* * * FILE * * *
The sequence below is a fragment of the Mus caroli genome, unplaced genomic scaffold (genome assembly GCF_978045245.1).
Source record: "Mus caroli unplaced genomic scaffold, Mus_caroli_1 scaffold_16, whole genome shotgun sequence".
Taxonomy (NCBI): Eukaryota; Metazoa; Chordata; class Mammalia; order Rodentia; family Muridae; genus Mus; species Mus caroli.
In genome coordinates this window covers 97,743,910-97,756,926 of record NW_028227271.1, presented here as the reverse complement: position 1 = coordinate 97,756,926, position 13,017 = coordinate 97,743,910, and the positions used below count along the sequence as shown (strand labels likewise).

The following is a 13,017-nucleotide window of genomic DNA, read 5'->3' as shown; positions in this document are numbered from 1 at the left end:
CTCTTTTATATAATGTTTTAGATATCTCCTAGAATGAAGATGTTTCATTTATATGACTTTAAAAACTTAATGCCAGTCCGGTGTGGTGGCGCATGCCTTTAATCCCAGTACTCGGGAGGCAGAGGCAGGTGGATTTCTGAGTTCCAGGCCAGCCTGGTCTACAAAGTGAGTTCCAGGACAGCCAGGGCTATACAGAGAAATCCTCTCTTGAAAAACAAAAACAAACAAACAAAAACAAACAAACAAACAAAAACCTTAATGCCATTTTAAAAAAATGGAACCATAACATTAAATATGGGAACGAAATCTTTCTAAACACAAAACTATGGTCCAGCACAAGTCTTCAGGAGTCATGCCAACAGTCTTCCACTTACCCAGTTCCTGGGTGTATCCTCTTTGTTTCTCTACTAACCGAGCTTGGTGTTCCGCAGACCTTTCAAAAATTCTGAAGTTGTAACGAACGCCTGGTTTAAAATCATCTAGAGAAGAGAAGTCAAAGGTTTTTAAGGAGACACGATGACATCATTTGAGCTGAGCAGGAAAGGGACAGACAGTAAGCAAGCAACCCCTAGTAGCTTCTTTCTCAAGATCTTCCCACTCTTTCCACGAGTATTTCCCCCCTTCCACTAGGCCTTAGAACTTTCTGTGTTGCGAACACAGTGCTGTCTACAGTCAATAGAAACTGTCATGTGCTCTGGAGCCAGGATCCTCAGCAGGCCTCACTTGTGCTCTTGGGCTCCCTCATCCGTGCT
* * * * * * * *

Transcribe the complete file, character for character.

The sequence below is a fragment of the Mus caroli genome, unplaced genomic scaffold (genome assembly GCF_978045245.1).
Source record: "Mus caroli unplaced genomic scaffold, Mus_caroli_1 scaffold_16, whole genome shotgun sequence".
Taxonomy (NCBI): Eukaryota; Metazoa; Chordata; class Mammalia; order Rodentia; family Muridae; genus Mus; species Mus caroli.
In genome coordinates this window covers 97,743,910-97,756,926 of record NW_028227271.1, presented here as the reverse complement: position 1 = coordinate 97,756,926, position 13,017 = coordinate 97,743,910, and the positions used below count along the sequence as shown (strand labels likewise).

The following is a 13,017-nucleotide window of genomic DNA, read 5'->3' as shown; positions in this document are numbered from 1 at the left end:
CTCTTTTATATAATGTTTTAGATATCTCCTAGAATGAAGATGTTTCATTTATATGACTTTAAAAACTTAATGCCAGTCCGGTGTGGTGGCGCATGCCTTTAATCCCAGTACTCGGGAGGCAGAGGCAGGTGGATTTCTGAGTTCCAGGCCAGCCTGGTCTACAAAGTGAGTTCCAGGACAGCCAGGGCTATACAGAGAAATCCTCTCTTGAAAAACAAAAACAAACAAACAAAAACAAACAAACAAACAAAAACCTTAATGCCATTTTAAAAAAATGGAACCATAACATTAAATATGGGAACGAAATCTTTCTAAACACAAAACTATGGTCCAGCACAAGTCTTCAGGAGTCATGCCAACAGTCTTCCACTTACCCAGTTCCTGGGTGTATCCTCTTTGTTTCTCTACTAACCGAGCTTGGTGTTCCGCAGACCTTTCAAAAATTCTGAAGTTGTAACGAACGCCTGGTTTAAAATCATCTAGAGAAGAGAAGTCAAAGGTTTTTAAGGAGACACGATGACATCATTTGAGCTGAGCAGGAAAGGGACAGACAGTAAGCAAGCAACCCCTAGTAGCTTCTTTCTCAAGATCTTCCCACTCTTTCCACGAGTATTTCCCCCCTTCCACTAGGCCTTAGAACTTTCTGTGTTGCGAACACAGTGCTGTCTACAGTCAATAGAAACTGTCATGTGCTCTGGAGCCAGGATCCTCAGCAGGCCTCACTTGTGCTCTTGGGCTCCCTCATCCGTGCT